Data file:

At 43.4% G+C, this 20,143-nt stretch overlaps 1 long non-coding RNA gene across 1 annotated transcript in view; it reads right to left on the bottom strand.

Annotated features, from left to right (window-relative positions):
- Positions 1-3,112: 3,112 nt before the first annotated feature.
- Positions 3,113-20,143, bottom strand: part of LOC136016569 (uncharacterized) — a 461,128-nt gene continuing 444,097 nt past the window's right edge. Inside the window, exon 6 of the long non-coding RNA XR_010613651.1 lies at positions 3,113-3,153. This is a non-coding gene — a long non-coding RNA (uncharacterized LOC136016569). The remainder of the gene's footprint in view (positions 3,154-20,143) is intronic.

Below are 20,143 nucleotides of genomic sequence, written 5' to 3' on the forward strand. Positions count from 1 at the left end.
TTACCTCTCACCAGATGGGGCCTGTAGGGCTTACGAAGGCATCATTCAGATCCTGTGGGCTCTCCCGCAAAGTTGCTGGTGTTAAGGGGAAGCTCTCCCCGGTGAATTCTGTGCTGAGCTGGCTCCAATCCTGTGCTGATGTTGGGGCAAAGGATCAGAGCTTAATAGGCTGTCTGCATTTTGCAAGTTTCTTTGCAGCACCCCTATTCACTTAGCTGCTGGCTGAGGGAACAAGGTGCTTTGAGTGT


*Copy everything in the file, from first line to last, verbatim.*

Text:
At 43.4% G+C, this 20,143-nt stretch overlaps 1 long non-coding RNA gene across 1 annotated transcript in view; it reads right to left on the bottom strand.

Annotated features, from left to right (window-relative positions):
- Positions 1-3,112: 3,112 nt before the first annotated feature.
- Positions 3,113-20,143, bottom strand: part of LOC136016569 (uncharacterized) — a 461,128-nt gene continuing 444,097 nt past the window's right edge. Inside the window, exon 6 of the long non-coding RNA XR_010613651.1 lies at positions 3,113-3,153. This is a non-coding gene — a long non-coding RNA (uncharacterized LOC136016569). The remainder of the gene's footprint in view (positions 3,154-20,143) is intronic.

Below are 20,143 nucleotides of genomic sequence, written 5' to 3' on the forward strand. Positions count from 1 at the left end.
TTACCTCTCACCAGATGGGGCCTGTAGGGCTTACGAAGGCATCATTCAGATCCTGTGGGCTCTCCCGCAAAGTTGCTGGTGTTAAGGGGAAGCTCTCCCCGGTGAATTCTGTGCTGAGCTGGCTCCAATCCTGTGCTGATGTTGGGGCAAAGGATCAGAGCTTAATAGGCTGTCTGCATTTTGCAAGTTTCTTTGCAGCACCCCTATTCACTTAGCTGCTGGCTGAGGGAACAAGGTGCTTTGAGTGT